This is a stark contrast to the CX-9, which offered two options, neither of which was a hybrid. The CX-9 had a single powertrain option — a turbocharged 2.5L inline-four that produced 227 horsepower, increasing to 250 horsepower if you opted for the upgraded version. While the CX-9 paired its engine with all-wheel drive and a six-speed automatic transmission, the CX-9 will include all-wheel drive and an eight-speed automatic transmission. 

The upgraded powertrain means a difference in fuel economy between the two models, as well. Given the fact that the CX-90 relies solely on hybrid powertrains, it’s no surprise that fuel economy improves over the CX-9. For the 3.3 Turbo and 3.3 Turbo S engines, drivers can expect to reach 24 mpg in the city, 28 mpg on the highway, and 25 mpg combined — an improvement of over the 20 mpg for city driving and 26 mpg on the highway offered with the CX-9. The plug-in hybrid will see 25 mpg combined or 56 mpge when going fully electric.


The CX-90 will continue in the CX-9’s footsteps by offering third-row seating. The good news here is that the overall seating capacity will increase due to the second-row seating arrangements. While the CX-9 offered room for either six or seven passengers, the CX-90 will increase seating capacity to either seven or eight, depending on whether you choose second-row captain’s chairs or a bench seat. This is big news for Mazda, as the CX-90 will officially hold the place as the vehicle with the highest seating capacity in its lineup.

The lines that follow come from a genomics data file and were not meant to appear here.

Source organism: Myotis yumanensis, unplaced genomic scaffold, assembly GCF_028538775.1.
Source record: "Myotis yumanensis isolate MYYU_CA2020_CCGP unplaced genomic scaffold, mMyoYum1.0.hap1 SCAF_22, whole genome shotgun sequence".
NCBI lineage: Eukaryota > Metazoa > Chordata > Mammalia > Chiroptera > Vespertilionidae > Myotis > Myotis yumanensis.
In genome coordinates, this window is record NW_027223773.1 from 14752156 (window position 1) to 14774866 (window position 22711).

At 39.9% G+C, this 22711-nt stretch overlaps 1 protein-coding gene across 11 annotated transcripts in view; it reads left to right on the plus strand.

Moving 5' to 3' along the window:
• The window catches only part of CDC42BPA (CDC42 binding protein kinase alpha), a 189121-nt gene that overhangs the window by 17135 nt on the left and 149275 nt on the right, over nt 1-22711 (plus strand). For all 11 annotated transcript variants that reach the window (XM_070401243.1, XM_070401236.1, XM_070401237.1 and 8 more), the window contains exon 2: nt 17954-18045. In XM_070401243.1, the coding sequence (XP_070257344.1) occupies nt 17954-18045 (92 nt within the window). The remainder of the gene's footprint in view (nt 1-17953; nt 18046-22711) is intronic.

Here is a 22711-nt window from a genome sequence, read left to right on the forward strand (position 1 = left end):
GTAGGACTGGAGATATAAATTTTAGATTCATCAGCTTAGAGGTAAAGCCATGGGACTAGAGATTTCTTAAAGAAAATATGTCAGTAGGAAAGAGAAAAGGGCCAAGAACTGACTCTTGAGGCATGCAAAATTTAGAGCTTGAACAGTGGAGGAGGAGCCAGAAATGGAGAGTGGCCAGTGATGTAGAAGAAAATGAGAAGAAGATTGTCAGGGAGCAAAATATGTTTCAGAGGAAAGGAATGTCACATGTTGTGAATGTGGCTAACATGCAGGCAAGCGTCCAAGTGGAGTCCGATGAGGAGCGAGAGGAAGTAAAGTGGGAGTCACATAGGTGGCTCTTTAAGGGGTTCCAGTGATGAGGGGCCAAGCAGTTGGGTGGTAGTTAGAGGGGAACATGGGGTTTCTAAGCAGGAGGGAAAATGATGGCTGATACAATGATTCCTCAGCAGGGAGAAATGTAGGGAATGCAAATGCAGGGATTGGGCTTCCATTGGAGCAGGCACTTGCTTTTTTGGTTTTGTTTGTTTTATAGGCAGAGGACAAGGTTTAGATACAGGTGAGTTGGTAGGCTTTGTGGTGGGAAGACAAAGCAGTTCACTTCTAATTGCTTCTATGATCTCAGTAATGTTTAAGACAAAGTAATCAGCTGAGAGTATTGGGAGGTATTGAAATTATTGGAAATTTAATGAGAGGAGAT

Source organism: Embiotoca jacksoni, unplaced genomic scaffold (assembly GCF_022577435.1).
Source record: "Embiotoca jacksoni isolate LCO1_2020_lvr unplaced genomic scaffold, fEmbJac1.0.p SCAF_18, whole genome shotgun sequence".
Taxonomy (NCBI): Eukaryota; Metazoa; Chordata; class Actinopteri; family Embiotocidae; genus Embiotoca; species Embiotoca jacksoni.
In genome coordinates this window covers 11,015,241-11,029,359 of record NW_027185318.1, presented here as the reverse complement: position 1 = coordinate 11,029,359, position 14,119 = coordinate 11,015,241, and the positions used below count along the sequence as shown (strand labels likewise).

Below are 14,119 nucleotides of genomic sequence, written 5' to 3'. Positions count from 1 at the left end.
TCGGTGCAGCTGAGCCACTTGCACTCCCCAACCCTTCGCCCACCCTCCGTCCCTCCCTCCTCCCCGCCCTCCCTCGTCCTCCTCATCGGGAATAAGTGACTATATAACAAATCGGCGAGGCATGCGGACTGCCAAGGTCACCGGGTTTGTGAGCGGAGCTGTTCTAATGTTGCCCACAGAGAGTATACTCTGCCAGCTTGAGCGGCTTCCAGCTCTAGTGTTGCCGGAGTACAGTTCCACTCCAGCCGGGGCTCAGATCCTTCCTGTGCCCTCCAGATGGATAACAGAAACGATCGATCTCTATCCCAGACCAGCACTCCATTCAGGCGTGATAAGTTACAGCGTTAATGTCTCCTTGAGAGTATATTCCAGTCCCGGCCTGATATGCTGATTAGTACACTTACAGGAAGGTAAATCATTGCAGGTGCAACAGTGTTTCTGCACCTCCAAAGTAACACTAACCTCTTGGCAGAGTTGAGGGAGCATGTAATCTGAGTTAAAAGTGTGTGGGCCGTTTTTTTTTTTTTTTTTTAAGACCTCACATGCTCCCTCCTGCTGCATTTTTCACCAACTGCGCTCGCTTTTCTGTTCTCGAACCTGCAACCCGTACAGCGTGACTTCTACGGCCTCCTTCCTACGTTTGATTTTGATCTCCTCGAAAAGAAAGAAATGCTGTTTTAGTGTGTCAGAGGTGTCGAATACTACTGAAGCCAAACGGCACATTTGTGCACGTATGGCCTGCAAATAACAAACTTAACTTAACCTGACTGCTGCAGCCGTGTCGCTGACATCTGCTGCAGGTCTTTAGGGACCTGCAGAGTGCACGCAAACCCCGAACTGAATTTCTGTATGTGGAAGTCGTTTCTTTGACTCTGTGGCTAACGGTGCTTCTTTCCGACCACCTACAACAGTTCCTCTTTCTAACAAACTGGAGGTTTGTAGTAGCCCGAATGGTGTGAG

The technology in the CX-9 is controlled by a 10.3-inch infotainment screen that uses the last generation’s controls. The CX-90 sees an upgrade to a 10.3- or 12.3-inch infotainment touch screen that features an intuitive and easy-to-navigate system. As for the digital display cluster, the CX-9 came standard with either a 4.6-inch or a 7.0-inch LCD screen, while the CX-90 will have either a 7.0-inch or 12.3-inch option.

The CX-90 continues the CX-9’s tradition of offering a host of driver-assistance technology features to put your mind at ease while on the road. Standard features in the CX-90 include blind-spot monitoring, rear cross-traffic alert, lane-keep assist, a lane departure warning system, vehicle exit warning, and driver attention alert. Meanwhile, optional features include a 360-degree view monitor, front and rear parking sensors, and cruising and traffic support.


Surprisingly, all the upgrades to the CX-9 don’t necessarily translate to a higher price on the window sticker. The base model of the 2023 CX-9 had a starting MSRP of $40,125, and the base model for the new 2024 CX-90 is just $40,970. Given the completely new hybrid engine and extensive upgrades throughout, the price increase is reasonable. It should be noted, however, that the CX-90 comes with more trim options, with the MSRP of the highest trim level reaching $61,325.

Bigger and Better

The introduction of the CX-90 means saying goodbye to an old favorite, the CX-9. However, before you shed any tears, rest assured the CX-90 improves on the CX-9 in almost every way, most notably in its powertrain options, which are now all hybrids. Be sure to check out our latest inventory of CX-90s or browse for any remaining CX-9s before they’re all gone.